Preview · Article · Jun 2012 · Arteriosclerosis Thrombosis and Vascular Biology
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    ABSTRACT: Regulatory T cells (Tregs) play an important role in the regulation of T cell-mediated immune responses through suppression of T cell proliferation and cytokine production. In atherosclerosis, a chronic autoimmune-like disease, an imbalance between pro-inflammatory cells (Th1/Th2) and anti-inflammatory cells (Tregs) exists. Therefore, increased Treg numbers may be beneficial for patients suffering from atherosclerosis. In the present study, we determined the effect of a vast expansion of Tregs on the initiation and regression of well-established lesions. For in vivo Treg expansion, LDL receptor deficient (LDLr(-/-)) mice received repeated intraperitoneal injections of a complex of IL-2 and anti-IL-2 mAb. This resulted in a 10-fold increase in CD4(+)CD25(hi)Foxp3(+) T cells, which potently suppressed effector T cells ex vivo. During initial atherosclerosis, IL-2 complex treatment of LDLr(-/-) mice fed a Western-type diet reduced atherosclerotic lesion formation by 39%. The effect on pre-existing lesions was assessed by combining IL-2 complex treatment with a vigorous lowering of blood lipid levels in LDLr(-/-) mice. This did not induce regression of atherosclerosis, but significantly enhanced lesion stability. Our data show differential roles for Tregs during atherosclerosis: Tregs suppress inflammatory responses and attenuate initial atherosclerosis development, while during regression Tregs can improve stabilization of the atherosclerotic lesions.
    No preview · Article · May 2011 · Atherosclerosis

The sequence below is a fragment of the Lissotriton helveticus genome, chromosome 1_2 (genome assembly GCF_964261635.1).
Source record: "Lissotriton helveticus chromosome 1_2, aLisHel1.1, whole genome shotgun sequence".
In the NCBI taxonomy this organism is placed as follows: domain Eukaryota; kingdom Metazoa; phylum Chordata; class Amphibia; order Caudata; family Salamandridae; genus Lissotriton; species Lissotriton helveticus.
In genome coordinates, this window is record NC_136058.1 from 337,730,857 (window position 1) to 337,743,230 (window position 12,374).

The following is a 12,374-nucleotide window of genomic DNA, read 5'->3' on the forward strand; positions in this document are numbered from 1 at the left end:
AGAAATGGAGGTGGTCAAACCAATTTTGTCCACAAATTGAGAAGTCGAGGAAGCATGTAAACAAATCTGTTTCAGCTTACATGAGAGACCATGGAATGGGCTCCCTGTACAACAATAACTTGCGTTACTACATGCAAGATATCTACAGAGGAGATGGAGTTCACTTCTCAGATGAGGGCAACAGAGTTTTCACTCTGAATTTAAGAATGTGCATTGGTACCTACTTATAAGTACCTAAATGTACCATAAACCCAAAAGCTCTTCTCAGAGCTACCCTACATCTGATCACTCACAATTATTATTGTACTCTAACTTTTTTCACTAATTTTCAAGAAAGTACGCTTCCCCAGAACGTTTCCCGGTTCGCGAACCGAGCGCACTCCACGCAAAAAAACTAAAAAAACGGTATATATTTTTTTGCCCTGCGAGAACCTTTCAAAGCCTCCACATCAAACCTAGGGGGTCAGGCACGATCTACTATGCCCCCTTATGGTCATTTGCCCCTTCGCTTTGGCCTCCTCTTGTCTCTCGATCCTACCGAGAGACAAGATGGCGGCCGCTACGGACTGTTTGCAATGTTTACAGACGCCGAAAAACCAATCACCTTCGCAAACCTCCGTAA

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    ABSTRACT: Patients with celiac disease have permanent intolerance to gluten. Because of the high frequency of this disorder (approximately 1 in 100 individuals), we investigated whether oral tolerance to gluten differs from that to other food proteins. Using transgenic mice that express human HLA-DQ2 and a gliadin-specific, humanized T-cell receptor, we compared gluten-specific T-cell responses with tolerogenic mucosal T-cell responses to the model food protein ovalbumin. Consistent with previous findings, the ovalbumin-specific response occurred in the mesenteric lymph nodes and induced Foxp3(+) regulatory T cells. In contrast, ingestion of deamidated gliadin induced T-cell proliferation predominantly in the spleen but little in mesenteric lymph nodes. The gliadin-reactive T cells had an effector-like phenotype and secreted large amounts of interferon gamma but also secreted interleukin-10. Despite their effector-like phenotype, gliadin-reactive T cells had regulatory functions, because transfer of the cells suppressed a gliadin-induced, delayed-type hypersensitivity response. Ingestion of deamidated gliadin induces differentiation of tolerogenic, type 1 regulatory T cells in spleens of HLA-DQ2 transgenic mice. These data indicate that under homeostatic conditions, the T-cell response to deamidated gliadin is tolerance, which is not conditioned by the mucosal immune system but instead requires interleukin-10 induction by antigen presentation in the spleen.